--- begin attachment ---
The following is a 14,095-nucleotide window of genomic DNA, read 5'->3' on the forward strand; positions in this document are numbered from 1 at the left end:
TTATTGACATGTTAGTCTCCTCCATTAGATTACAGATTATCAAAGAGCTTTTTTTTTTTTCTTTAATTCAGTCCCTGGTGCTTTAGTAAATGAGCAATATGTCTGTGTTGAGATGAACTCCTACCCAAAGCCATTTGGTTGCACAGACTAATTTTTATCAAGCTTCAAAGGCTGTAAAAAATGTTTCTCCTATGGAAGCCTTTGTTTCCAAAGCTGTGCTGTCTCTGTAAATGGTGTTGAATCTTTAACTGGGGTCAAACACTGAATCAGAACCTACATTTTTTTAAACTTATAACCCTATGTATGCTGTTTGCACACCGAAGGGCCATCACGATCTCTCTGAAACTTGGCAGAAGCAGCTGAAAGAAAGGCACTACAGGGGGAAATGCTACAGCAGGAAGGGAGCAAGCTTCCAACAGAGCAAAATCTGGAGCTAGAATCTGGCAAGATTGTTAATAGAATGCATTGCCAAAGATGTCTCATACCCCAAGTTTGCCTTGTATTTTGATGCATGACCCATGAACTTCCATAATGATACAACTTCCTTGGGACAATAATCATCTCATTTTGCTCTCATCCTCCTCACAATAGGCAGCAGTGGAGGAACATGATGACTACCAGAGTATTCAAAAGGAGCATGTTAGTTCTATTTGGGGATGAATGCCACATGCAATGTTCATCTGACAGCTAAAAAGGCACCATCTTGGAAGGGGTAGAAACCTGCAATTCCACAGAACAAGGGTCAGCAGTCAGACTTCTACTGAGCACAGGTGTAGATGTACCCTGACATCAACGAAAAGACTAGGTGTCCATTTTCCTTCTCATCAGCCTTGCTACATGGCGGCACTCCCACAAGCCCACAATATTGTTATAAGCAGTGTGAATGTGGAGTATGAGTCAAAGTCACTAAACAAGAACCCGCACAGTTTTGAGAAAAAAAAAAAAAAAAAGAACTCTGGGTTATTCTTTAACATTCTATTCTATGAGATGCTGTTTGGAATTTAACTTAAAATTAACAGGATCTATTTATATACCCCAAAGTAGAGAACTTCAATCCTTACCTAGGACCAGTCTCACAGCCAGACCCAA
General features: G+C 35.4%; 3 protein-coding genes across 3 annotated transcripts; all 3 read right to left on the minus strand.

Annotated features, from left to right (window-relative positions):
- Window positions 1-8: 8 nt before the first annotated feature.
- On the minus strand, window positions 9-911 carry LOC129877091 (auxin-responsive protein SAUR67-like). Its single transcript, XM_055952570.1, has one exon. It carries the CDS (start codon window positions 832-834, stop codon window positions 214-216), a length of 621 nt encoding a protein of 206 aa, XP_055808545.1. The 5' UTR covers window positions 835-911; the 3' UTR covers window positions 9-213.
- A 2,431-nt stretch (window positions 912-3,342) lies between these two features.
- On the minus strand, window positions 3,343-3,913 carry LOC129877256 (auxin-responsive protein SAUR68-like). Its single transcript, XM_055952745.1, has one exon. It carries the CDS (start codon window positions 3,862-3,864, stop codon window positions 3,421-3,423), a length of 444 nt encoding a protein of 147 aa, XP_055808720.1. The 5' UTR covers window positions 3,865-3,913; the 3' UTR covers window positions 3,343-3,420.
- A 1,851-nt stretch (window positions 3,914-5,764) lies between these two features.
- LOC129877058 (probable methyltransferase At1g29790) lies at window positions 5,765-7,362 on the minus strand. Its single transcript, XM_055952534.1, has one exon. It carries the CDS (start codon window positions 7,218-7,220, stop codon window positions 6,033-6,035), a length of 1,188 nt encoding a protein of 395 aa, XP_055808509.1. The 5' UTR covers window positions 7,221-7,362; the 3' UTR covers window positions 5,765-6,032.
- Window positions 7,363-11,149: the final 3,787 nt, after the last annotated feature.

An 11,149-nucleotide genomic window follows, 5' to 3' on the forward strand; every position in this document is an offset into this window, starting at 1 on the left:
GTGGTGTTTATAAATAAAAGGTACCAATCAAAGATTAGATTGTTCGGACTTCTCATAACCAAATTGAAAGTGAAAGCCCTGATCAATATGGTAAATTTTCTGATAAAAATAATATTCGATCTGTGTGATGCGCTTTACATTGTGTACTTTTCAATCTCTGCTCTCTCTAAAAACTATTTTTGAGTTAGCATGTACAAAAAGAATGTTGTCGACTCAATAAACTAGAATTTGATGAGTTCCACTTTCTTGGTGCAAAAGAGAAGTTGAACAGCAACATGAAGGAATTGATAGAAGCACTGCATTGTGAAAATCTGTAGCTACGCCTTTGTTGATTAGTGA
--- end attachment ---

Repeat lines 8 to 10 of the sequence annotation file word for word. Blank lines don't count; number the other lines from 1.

- On the minus strand, window positions 3,343-3,913 carry LOC129877256 (auxin-responsive protein SAUR68-like). Its single transcript, XM_055952745.1, has one exon. It carries the CDS (start codon window positions 3,862-3,864, stop codon window positions 3,421-3,423), a length of 444 nt encoding a protein of 147 aa, XP_055808720.1. The 5' UTR covers window positions 3,865-3,913; the 3' UTR covers window positions 3,343-3,420.
- A 1,851-nt stretch (window positions 3,914-5,764) lies between these two features.
- LOC129877058 (probable methyltransferase At1g29790) lies at window positions 5,765-7,362 on the minus strand. Its single transcript, XM_055952534.1, has one exon. It carries the CDS (start codon window positions 7,218-7,220, stop codon window positions 6,033-6,035), a length of 1,188 nt encoding a protein of 395 aa, XP_055808509.1. The 5' UTR covers window positions 7,221-7,362; the 3' UTR covers window positions 5,765-6,032.